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The Role of Big Data Analytics in Predicting Suicide

  • Ronald C. KesslerEmail author
  • Samantha L. Bernecker
  • Robert M. Bossarte
  • Alex R. Luedtke
  • John F. McCarthy
  • Matthew K. Nock
  • Wilfred R. Pigeon
  • Maria V. Petukhova
  • Ekaterina Sadikova
  • Tyler J. VanderWeele
  • Kelly L. Zuromski
  • Alan M. Zaslavsky
Chapter

Abstract

This chapter reviews the long history of using electronic medical records and other types of big data to predict suicide. Although a number of the most recent of these studies used machine learning (ML) methods, these studies were all suboptimal both in the features used as predictors and in the analytic approaches used to develop the prediction models. We review these limitations and describe opportunities for making improvements in future applications. We also review the controversy among clinical experts about using structured suicide risk assessment tools (be they based on ML or older prediction methods) versus in-depth clinical evaluations of needs for treatment planning. Rather than seeing them as competitors, we propose integrating these different approaches to capitalize on their complementary strengths. We also emphasize the distinction between two types of ML analyses: those aimed at predicting which patients are at highest suicide risk, and those aimed at predicting the treatment options that will be best for individual patients. We explain why both are needed to optimize the value of big data ML methods in addressing the suicide problem.

Keywords

Suicide Machine learning Medical records Prediction 

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Copyright information

© Springer Nature Switzerland AG 2019

Authors and Affiliations

  • Ronald C. Kessler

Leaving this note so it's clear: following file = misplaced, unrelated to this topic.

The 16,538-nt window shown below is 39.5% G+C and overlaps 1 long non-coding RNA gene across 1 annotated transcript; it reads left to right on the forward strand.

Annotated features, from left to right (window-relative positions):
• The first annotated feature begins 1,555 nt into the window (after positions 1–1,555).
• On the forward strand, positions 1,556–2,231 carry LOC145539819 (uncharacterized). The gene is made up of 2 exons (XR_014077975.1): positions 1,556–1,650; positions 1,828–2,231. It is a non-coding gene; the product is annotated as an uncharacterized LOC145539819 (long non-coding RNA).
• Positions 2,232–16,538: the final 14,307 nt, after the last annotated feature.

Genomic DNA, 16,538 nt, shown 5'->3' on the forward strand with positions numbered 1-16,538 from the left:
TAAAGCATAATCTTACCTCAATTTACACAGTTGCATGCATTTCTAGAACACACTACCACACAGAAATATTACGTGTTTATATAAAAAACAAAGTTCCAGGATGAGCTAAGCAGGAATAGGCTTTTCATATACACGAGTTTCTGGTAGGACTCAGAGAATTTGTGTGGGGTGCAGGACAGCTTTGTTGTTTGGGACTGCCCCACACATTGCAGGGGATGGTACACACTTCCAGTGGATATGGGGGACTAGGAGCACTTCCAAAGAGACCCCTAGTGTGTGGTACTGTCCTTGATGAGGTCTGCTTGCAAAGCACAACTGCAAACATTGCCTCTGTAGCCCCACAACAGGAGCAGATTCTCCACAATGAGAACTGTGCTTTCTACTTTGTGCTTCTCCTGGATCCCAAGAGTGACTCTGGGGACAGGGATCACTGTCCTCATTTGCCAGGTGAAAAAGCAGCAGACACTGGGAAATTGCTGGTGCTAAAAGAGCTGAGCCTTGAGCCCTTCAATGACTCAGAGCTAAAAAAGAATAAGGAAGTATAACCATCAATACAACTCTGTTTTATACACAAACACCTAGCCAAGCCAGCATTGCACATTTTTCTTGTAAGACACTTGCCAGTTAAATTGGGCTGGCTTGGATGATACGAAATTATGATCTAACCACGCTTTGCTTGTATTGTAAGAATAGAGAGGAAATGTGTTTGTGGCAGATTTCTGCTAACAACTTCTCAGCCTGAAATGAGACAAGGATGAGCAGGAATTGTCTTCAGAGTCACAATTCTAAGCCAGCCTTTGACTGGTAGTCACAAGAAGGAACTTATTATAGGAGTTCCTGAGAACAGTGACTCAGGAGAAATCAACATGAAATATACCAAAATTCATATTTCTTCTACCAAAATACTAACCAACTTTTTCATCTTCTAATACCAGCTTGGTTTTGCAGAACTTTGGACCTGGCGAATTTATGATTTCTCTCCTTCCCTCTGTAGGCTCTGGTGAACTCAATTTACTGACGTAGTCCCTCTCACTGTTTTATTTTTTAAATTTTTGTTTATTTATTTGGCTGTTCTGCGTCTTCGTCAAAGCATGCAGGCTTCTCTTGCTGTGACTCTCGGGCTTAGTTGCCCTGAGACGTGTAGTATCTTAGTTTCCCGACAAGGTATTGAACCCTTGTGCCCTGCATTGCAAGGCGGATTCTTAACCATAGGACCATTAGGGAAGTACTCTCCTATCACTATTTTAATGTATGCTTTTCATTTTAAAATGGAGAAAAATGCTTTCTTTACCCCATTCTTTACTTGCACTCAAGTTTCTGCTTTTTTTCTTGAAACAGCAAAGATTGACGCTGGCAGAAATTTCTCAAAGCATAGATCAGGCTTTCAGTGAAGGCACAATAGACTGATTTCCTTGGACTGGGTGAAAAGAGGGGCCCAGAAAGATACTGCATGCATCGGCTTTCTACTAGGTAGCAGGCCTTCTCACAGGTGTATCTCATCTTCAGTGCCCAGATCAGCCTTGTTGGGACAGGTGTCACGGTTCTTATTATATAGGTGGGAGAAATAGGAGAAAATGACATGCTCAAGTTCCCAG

• 1
    Email author
  • Samantha L. Bernecker
    • 2
  • Robert M. Bossarte
    • 3
    • 4
  • Alex R. Luedtke
    • 5
  • John F. McCarthy
    • 6
  • Matthew K. Nock
    • 2
  • Wilfred R. Pigeon
    • 3
    • 4
  • Maria V. Petukhova
    • 1
  • Ekaterina Sadikova
    • 1
  • Tyler J. VanderWeele
    • 7
    • 8
  • Kelly L. Zuromski
    • 2
  • Alan M. Zaslavsky
    • 1
  1. 1.Department of Health Care PolicyHarvard Medical SchoolBostonUSA
  2. 2.Department of PsychologyHarvard UniversityCambridgeUSA
  3. 3.Departments of Behavioral Medicine and PsychiatryWest Virginia University School of MedicineMorgantownUSA
  4. 4.U.S. Department of Veterans Affairs Center of Excellence for Suicide PreventionCanandaiguaUSA
  5. 5.Vaccine and Infectious Disease DivisionFred Hutchinson Cancer Research CenterSeattleUSA
  6. 6.Serious Mental Illness Treatment Resource and Evaluation Center, Office of Mental Health OperationsVA Center for Clinical Management ResearchAnn ArborUSA
  7. 7.Department of BiostatisticsHarvard T.H. Chan School of Public HealthBostonUSA
  8. 8.Department of EpidemiologyHarvard T.H. Chan School of Public HealthBostonUSA

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